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From Bill to Law: The Legislative Process Explained

It’s a complicated back-and-forth process, but that’s by design.

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The legislative branch, as one of the three branches of the federal government, is the group responsible for creating the laws under which Americans in all 50 states must live. This branch is made up of two chambers: the House of Representatives and the Senate.

Senators and representatives are tasked with proposing and passing laws in accordance with the U.S. Constitution. But each piece of legislation must go through a lengthy process that involves rigorous debates in both chambers before it becomes law.

Introducing a Bill

Let’s say a movement to create a law that would make ice cream free rises up in the United States. Those pushing for this type of measure might persuade some representatives to propose it in the House for debate and consideration.

The Ice Cream Bill would first be proposed in a House committee where representatives from both the Republican and Democratic parties would discuss and debate the matter. They would talk about the pros and cons of creating such a law. Some might even suggest making only certain flavors free while others insist all flavors should be covered.

Eventually, the committee would hold a vote to decide whether or not the measure should go to the House floor so that all representatives can debate the proposal. After it passes in the committee, every single representative would then argue in favor of the bill or against it. For the bill to pass the House, a simple majority of votes is needed meaning, meaning 50% plus one. Right now, that’s a minimum of 218 votes.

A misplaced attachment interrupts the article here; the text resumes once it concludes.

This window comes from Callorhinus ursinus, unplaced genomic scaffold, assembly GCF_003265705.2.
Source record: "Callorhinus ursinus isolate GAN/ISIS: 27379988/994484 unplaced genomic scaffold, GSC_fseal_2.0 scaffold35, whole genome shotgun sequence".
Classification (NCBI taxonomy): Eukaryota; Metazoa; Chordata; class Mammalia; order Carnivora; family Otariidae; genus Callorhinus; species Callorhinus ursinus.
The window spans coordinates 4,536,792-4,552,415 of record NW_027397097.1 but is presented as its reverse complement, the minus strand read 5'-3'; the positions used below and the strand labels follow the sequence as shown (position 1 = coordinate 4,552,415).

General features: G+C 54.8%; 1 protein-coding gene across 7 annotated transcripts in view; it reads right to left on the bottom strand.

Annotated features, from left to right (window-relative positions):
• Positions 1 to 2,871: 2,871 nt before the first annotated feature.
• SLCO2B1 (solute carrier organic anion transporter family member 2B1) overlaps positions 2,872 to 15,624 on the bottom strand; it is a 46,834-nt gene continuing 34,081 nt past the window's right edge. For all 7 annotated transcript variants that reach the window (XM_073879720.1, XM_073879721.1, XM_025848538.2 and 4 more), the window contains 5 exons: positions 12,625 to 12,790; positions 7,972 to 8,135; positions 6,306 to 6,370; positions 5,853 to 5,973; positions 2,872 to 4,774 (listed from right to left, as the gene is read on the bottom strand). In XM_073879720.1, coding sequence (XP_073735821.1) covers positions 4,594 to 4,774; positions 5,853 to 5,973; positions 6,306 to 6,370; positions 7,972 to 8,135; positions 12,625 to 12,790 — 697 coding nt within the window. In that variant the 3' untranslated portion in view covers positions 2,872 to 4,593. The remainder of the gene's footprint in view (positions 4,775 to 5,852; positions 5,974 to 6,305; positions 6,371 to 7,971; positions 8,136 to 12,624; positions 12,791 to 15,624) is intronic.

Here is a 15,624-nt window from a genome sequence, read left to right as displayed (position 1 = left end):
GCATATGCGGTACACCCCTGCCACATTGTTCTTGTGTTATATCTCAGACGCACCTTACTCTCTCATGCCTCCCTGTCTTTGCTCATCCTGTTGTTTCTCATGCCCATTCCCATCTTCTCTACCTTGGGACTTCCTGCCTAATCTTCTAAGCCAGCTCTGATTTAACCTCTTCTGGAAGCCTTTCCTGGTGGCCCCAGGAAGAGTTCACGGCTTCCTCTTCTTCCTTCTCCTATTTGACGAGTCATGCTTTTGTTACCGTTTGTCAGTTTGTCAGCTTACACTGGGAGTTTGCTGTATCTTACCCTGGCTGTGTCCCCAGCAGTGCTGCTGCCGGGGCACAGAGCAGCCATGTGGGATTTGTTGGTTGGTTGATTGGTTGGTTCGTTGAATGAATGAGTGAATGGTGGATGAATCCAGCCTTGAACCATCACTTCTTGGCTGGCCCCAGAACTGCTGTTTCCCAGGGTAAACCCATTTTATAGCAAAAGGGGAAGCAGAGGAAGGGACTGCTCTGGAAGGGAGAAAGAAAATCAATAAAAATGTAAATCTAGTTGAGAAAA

The Senate would go through a similar process as the House to determine whether or not the bill should become law. For the bill to pass the Senate, at least 60 senators would have to vote for it. After passing in both chambers of Congress, the bill would go to the president. The president might sign the bill into law. Instead, he might veto the bill, meaning that he rejects the bill and sends it back to Congress.

Off to the President

Uh oh! It appears the president isn’t exactly a fan of the Ice Cream Bill and thinks members of the House and Senate have lost their minds. In this case, he would decide to veto the bill. No free ice cream for America!

All is not lost. There is still another way to guarantee ice creamy goodness for the population. If both chambers of Congress manage to get two-thirds of lawmakers to vote in favor of the bill, they can override the president’s veto and the bill will become law anyway.

The Founding Fathers set up the legislative process to be lengthy and complicated to lessen the chances that government would implement faulty laws that might hurt its citizens. The fact that a bill must go through this process makes it less likely that this could happen.

Race Relations & Media Affairs Correspondent at and A self-confessed news and political junkie, Jeff’s writing has been featured in Small Business Trends, Business2Community, and The Huffington Post. Born in Southern California and having experienced the 1992 L.A. Riots up close and personal, Jeff’s insights are informed by his experiences as a black man and a conservative.

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